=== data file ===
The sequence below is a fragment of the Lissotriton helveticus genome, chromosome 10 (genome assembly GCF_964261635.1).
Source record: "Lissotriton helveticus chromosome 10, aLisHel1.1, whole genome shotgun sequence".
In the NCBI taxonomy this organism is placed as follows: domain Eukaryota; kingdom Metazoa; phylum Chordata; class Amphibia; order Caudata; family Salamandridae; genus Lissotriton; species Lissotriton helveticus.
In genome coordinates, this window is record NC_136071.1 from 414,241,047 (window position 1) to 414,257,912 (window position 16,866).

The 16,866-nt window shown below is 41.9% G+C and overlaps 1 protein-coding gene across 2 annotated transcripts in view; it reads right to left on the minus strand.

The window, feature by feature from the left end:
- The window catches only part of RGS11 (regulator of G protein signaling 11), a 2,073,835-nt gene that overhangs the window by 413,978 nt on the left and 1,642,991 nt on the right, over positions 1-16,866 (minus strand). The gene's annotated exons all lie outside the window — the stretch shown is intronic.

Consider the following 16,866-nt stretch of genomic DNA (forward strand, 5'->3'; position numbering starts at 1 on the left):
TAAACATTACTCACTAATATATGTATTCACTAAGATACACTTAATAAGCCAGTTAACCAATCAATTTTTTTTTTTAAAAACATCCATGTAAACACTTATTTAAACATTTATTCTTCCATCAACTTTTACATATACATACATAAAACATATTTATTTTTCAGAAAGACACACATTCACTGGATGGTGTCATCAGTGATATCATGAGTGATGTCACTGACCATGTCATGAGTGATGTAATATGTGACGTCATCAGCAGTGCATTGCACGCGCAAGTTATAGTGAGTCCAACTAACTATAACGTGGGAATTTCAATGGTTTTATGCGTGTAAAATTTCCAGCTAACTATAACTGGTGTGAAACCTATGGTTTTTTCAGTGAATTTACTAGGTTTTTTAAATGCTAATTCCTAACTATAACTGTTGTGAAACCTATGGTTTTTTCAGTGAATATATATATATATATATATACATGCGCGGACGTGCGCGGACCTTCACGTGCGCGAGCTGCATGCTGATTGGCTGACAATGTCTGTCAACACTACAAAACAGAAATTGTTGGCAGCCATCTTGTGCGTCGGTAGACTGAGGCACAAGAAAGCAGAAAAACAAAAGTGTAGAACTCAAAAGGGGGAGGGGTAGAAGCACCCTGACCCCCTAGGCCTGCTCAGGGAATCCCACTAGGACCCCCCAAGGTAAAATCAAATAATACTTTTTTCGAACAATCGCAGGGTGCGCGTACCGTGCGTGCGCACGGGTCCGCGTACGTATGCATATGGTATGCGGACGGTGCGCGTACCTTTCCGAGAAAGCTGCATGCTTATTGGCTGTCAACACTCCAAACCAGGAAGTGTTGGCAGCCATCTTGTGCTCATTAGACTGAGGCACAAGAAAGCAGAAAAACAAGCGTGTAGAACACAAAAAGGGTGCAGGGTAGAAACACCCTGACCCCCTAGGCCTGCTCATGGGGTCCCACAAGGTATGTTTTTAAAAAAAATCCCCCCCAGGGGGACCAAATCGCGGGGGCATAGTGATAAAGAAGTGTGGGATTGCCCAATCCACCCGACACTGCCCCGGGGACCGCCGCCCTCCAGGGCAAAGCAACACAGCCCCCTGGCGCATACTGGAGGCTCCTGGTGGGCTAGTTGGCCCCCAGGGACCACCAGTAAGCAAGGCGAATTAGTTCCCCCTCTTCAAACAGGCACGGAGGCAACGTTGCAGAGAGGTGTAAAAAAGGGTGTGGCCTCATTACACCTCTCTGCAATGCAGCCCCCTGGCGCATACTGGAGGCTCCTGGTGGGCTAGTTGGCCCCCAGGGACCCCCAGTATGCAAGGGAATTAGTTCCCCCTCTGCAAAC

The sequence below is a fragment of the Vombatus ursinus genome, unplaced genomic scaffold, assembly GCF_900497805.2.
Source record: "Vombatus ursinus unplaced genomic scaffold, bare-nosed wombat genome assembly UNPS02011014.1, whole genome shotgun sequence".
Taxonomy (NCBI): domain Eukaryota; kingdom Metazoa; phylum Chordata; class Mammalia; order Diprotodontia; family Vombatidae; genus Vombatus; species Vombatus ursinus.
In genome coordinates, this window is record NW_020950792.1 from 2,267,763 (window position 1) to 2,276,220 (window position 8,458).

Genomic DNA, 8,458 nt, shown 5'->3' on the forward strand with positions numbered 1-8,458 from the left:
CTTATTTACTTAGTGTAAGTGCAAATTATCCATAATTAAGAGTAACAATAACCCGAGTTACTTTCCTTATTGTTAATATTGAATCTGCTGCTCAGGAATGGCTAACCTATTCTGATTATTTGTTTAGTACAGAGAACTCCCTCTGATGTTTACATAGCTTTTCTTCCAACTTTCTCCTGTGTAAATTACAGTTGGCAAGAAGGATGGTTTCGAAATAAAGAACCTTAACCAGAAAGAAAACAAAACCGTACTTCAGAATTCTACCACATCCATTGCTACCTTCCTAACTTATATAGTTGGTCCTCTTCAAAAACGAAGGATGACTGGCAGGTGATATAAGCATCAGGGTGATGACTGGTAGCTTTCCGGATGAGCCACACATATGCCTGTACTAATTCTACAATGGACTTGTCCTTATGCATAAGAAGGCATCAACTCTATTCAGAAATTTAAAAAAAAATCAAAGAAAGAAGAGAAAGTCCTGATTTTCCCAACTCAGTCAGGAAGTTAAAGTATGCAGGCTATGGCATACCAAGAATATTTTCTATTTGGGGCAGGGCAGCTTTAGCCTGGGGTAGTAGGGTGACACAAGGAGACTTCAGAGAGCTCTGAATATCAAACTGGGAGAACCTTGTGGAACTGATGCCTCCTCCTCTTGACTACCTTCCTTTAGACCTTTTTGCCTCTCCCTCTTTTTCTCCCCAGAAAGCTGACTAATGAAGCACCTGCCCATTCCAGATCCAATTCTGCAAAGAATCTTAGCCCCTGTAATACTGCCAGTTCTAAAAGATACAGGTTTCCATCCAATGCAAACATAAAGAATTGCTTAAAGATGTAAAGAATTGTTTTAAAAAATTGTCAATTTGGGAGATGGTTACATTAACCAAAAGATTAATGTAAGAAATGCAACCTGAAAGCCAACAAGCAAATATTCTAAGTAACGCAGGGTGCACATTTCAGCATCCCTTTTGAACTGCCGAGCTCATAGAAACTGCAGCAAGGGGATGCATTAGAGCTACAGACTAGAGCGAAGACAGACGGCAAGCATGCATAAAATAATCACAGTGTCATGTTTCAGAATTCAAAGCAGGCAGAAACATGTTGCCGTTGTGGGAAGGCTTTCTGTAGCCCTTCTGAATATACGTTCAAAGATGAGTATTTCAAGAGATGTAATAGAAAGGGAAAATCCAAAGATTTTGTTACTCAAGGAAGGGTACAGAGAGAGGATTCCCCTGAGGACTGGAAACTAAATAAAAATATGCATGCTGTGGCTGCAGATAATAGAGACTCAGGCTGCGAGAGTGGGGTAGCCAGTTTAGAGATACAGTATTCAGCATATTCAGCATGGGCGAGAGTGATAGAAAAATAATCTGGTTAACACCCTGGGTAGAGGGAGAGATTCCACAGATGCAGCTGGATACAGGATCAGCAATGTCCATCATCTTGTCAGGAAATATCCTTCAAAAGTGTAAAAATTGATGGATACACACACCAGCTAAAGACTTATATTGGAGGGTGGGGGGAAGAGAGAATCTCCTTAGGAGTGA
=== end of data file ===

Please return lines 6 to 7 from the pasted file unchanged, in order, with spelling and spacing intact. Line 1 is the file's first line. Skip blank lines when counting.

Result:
The window, feature by feature from the left end:
- The window catches only part of RGS11 (regulator of G protein signaling 11), a 2,073,835-nt gene that overhangs the window by 413,978 nt on the left and 1,642,991 nt on the right, over positions 1-16,866 (minus strand). The gene's annotated exons all lie outside the window — the stretch shown is intronic.